But that desire to participate, to be there, to fully experience what that unprecedented season was allowing is a defining feature of the time. The most popular t-shirt commemorating the Final win over Bayern simply said YO ESTABA ALLI. I was there. And from us, the global audience, I always thought this desire to be there also has been the main attraction of English clubs. Why people travel thousands of miles to attend one game, to chalk off that item on their to do list. To experience something unique and non-transferable. You choose to support United as much because of the Stretford End as for Roy Keane. For the songs sung about Giggs as much for Giggs himself.
Ferguson always understood this, I feel, and I remember reading a story about his time at Aberdeen where his half-time team talk was just a description of how much the crowd enjoyed the performance so sure was he the team would take as much inpiration from this as he himself did. There are many things about him on the Treble DVD that make me like him - his preserved youth (sometimes watching United now i feel, like a dog beginning to resemble to their owner, Utd can be staid and slow, doing just enough, treating energy as a precious ever-reducing commodity to be only carefully expended); his after-the-fact creditation of the comeback against Liverpool in the FA Cup being the springboard for the whole season (success is always sweeter when it is at the expense of the scousers); and his brilliant display in the Champions League final that encapsulates everything I like about the man - after Sheringham equalises, MacLaren grabs Ferguson's attention by jabbing at his clipboard. He wants to revert to a 5 man midfield to hold the draw. Ferguson dismisses him with a flap of his arm they way you might a foolish child. We'll win this now. Too right.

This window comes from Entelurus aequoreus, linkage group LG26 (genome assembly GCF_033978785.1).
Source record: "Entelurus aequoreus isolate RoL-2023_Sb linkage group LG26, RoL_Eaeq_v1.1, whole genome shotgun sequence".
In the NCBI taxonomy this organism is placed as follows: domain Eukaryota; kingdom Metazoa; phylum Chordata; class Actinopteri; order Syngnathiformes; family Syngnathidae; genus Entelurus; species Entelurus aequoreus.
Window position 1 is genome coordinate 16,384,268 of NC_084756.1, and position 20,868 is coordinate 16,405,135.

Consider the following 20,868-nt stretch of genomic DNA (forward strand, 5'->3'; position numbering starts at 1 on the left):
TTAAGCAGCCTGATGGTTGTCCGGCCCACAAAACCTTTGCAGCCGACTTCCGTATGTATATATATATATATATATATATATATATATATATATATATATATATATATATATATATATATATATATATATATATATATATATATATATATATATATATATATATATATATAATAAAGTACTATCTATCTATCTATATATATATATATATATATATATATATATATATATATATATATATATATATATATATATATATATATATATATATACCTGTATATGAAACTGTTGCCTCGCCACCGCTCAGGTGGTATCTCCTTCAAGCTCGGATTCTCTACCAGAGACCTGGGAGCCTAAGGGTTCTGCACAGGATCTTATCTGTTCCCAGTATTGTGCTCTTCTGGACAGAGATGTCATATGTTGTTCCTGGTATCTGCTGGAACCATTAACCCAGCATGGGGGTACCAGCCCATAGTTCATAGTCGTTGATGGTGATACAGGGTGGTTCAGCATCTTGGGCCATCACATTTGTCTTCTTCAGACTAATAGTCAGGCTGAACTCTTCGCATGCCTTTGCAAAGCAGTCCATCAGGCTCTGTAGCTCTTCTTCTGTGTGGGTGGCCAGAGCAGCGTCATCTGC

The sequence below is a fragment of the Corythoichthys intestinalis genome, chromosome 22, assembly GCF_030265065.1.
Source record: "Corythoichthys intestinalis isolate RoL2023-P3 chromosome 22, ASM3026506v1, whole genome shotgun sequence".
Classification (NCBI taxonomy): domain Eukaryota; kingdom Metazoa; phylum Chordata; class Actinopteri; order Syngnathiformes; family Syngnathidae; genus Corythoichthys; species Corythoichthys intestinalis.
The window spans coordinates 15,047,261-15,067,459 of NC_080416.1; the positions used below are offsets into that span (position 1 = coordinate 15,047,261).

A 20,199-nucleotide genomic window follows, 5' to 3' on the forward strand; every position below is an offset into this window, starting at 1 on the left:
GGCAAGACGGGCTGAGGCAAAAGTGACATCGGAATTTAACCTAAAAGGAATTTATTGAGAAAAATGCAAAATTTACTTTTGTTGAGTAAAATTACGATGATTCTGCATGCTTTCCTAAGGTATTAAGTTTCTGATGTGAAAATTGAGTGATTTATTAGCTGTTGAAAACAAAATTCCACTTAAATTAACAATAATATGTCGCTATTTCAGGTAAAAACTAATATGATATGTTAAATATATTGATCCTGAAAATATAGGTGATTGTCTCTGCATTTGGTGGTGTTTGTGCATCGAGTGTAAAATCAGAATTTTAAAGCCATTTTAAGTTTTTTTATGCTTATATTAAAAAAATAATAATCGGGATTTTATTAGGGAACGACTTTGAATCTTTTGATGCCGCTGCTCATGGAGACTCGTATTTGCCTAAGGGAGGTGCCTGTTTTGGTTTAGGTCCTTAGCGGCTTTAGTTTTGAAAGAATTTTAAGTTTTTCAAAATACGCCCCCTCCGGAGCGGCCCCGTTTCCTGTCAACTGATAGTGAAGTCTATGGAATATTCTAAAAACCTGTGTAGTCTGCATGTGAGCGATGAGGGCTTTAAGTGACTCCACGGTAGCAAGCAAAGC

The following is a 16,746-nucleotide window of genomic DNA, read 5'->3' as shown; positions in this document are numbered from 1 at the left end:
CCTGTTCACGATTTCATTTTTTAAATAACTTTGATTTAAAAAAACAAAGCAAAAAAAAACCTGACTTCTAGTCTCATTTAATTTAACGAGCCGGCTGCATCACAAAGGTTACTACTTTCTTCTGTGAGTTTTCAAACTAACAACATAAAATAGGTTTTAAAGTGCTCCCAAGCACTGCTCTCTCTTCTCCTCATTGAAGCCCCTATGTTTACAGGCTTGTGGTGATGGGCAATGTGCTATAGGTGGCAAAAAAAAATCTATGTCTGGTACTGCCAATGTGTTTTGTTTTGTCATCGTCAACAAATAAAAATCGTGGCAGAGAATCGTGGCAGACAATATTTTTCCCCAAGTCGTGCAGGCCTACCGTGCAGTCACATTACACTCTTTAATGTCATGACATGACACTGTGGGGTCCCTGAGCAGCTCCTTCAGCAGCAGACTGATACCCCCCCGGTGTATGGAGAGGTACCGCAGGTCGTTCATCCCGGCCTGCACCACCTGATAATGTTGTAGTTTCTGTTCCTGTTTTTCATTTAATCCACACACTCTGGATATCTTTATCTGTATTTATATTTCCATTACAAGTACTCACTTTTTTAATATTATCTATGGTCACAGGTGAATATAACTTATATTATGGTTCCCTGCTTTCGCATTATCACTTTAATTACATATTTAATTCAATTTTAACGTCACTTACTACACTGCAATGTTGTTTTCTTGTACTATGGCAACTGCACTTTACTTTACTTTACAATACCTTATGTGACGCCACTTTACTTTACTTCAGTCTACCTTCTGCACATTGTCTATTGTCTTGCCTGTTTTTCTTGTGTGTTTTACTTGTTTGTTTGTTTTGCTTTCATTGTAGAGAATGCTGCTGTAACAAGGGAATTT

But my favourite is his interview (with Gary Naylor?) after the Arsenal match. As the interviewer tries to focus on the seriousness, the importance of United's position and how this epic match will have drained the team, Ferguson quickly gives him a lesson in living,
Look, who's to know what's going to happen in football Gary? It could all blow up in our face at the end of the day. But can you forget moments like this? Our supporters will be talking about that for years, our players will be talking about that for years. That's what football's about.
And it's the contrast between the two attitudes, not even philosophies, that I like most. While the interviewer should be the calm one - recognising the bigger picture, the context etc., it's Ferguson, celebrating the joy of transient victory who comes across as the measured perspective. Life is short, victories should be treasured, who does know what tomorrow will bring. This isn't a juvenile immature outlook, it's the calm, sensible, right approach.
Football, eh, bloody hell.